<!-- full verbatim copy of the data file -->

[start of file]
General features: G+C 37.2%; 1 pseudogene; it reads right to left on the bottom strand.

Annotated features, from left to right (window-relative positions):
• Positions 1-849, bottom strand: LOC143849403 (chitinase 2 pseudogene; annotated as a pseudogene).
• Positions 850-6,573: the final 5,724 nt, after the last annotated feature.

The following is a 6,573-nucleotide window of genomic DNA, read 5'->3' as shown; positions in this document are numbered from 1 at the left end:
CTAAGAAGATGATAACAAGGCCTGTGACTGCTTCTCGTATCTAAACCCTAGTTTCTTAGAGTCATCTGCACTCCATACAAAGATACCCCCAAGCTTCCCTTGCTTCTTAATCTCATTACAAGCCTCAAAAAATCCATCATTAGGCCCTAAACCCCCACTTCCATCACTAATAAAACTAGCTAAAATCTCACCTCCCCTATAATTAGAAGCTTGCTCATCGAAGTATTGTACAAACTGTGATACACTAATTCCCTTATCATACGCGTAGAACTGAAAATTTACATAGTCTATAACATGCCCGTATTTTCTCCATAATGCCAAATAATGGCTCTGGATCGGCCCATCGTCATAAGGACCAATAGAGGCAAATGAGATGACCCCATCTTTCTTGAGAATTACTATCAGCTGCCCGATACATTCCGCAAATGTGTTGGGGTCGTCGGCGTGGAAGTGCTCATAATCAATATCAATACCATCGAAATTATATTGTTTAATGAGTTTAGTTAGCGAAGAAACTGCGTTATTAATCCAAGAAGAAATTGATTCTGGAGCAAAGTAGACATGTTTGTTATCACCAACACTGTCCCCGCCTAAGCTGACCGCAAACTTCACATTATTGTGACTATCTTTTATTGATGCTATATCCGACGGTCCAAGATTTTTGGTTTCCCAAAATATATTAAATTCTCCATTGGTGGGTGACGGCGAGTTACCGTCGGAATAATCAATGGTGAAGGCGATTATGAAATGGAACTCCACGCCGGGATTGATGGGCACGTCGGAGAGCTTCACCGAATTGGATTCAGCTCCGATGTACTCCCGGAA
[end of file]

General features: G+C 37.2%; 1 pseudogene; it reads right to left on the bottom strand.

Annotated features, from left to right (window-relative positions):
• Positions 1-849, bottom strand: LOC143849403 (chitinase 2 pseudogene; annotated as a pseudogene).
• Positions 850-6,573: the final 5,724 nt, after the last annotated feature.

The following is a 6,573-nucleotide window of genomic DNA, read 5'->3' as shown; positions in this document are numbered from 1 at the left end:
CTAAGAAGATGATAACAAGGCCTGTGACTGCTTCTCGTATCTAAACCCTAGTTTCTTAGAGTCATCTGCACTCCATACAAAGATACCCCCAAGCTTCCCTTGCTTCTTAATCTCATTACAAGCCTCAAAAAATCCATCATTAGGCCCTAAACCCCCACTTCCATCACTAATAAAACTAGCTAAAATCTCACCTCCCCTATAATTAGAAGCTTGCTCATCGAAGTATTGTACAAACTGTGATACACTAATTCCCTTATCATACGCGTAGAACTGAAAATTTACATAGTCTATAACATGCCCGTATTTTCTCCATAATGCCAAATAATGGCTCTGGATCGGCCCATCGTCATAAGGACCAATAGAGGCAAATGAGATGACCCCATCTTTCTTGAGAATTACTATCAGCTGCCCGATACATTCCGCAAATGTGTTGGGGTCGTCGGCGTGGAAGTGCTCATAATCAATATCAATACCATCGAAATTATATTGTTTAATGAGTTTAGTTAGCGAAGAAACTGCGTTATTAATCCAAGAAGAAATTGATTCTGGAGCAAAGTAGACATGTTTGTTATCACCAACACTGTCCCCGCCTAAGCTGACCGCAAACTTCACATTATTGTGACTATCTTTTATTGATGCTATATCCGACGGTCCAAGATTTTTGGTTTCCCAAAATATATTAAATTCTCCATTGGTGGGTGACGGCGAGTTACCGTCGGAATAATCAATGGTGAAGGCGATTATGAAATGGAACTCCACGCCGGGATTGATGGGCACGTCGGAGAGCTTCACCGAATTGGATTCAGCTCCGATGTACTCCCGGAA